June 2019

And today – there was spectacle.

We began the day normally enough. Coffee and crochet. Stories and laughter. Summerville hosts a farmers’ market every Saturday from March through October. It has grown over the years and it pretty impressive for a small community. There are far more things than just some fresh veggies. So off we went to the market.

We found many other delicious things, not just produce. There were baked goods galore as well as jams and jellies and local honey. There were craft items of many varieties. We purchased a variety of things as we wandered around. I found some herbed cashews. Pam found bread.

We had found a delicious baked goods item at the very beginning. We were all amazed by the beautiful tomato pies. The pie was topped with a variety of colored tomatoes in thin slices halved and arranged geometrically over a bed of cheeses. We were intrigued. None of us had ever had a tomato pie. We walked on and yet …

Cheri was so interested in the pie that she went back to the stall to see if she could buy one and have it held there while we went on to the other downtown treat. It was possible to prepay, but the pies were already all sold. However, the owner was making more pies and Cheri could have one of those.

We went over to the quilting store. The store itself is amazing with room after room of beautiful materials as well as walls just packed full of quilts and quilted items like pillows and decorative things. I knew my sisters would love the store. But wait, there’s more.

The store started out as a hardware store and 100 years ago that store purchased one of the fanciest, high-faluting cash registers the world had ever seen. It was an entire chest with access for five different employees (each with their own cash drawer) and could also do credit and other payment options. It also printed out two receipts – one for the customer and one for the accountant. That piece of furniture/technology is impressive.

We know it is 100 years old because they had a birthday party for the event. There were were also other antiques sitting around. An old sewing machine was there and an old thread storage cabinet was here. The place is just a wonderful little gem nestled in historic downtown Summerville.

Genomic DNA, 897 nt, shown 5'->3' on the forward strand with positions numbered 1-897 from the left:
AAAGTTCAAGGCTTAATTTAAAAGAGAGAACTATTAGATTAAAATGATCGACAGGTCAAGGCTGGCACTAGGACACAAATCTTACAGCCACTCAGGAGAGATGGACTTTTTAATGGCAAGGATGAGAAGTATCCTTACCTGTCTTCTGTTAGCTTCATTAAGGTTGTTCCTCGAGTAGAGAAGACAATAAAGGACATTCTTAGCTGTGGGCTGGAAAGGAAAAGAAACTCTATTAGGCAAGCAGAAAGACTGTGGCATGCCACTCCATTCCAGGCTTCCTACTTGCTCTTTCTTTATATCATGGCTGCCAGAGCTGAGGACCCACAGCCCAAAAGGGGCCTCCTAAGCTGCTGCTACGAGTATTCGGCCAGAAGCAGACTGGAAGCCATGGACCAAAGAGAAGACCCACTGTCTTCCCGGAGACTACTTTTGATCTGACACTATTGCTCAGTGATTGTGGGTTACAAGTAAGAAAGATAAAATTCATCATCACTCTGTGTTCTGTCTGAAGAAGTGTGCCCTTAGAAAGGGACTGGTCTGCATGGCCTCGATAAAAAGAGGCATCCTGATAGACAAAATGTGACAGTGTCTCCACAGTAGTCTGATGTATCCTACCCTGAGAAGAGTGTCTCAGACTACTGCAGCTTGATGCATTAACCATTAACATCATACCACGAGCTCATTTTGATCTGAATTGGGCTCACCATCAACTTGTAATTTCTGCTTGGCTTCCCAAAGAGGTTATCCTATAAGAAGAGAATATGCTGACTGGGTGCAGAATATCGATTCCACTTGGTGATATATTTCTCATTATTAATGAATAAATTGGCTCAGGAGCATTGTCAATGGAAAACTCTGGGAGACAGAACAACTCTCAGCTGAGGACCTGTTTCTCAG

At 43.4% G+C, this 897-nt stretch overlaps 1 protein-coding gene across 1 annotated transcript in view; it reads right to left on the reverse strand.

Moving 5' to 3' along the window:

We went back to the market and picked up the pie, scurried home quickly, and baked the dang thing. It was delicious. Absolutely delicious. We may need to return to the farmers’ market just for a second pie.

We spent the afternoon piddling around, waiting for it to be time to go to church. I do not personally attend church. However, both Pam and Cheri go to church religiously (ha ha ha, I crack myself up). So, we found a Catholic church for Pam and since Cheri is simply Christian it would do for her, too. I am just a scientist and have no dog in this fight.

The closest Catholic church to me is Saint Thomas. Pam was not a fan of this particular church and so we opted for Saint John the Beloved in downtown Summerville. Back we went. The sky was full of roiling black clouds at Wescott and as we headed west, looked a bit better and then more and more angry clouds bubbled up in the sky. My plan had been to sit in the park and wait. This was looking like a poor choice. Cheri wanted to know how I knew this. I didn’t know, per se, it just looked like the weather was worsening.

We all three entered the church, but I stayed in the vestibule where there was some folding chairs and television with the Mass broadcasted. I could just play some games on my tablet and wait patiently. The Mass began, the readings were done, and the priest was beginning his homily.

But those clouds kept rolling in and suddenly there was a crashing lightning and thunder show with lights flickering. The water slashed against the large windows. Father carried on with his sermon as the lights flickered, and his microphone cut in and out. The TV stopped working as the snap, crackle, pop of electricity and water met. Then Father said, “Is it raining in here, too, or is just me?”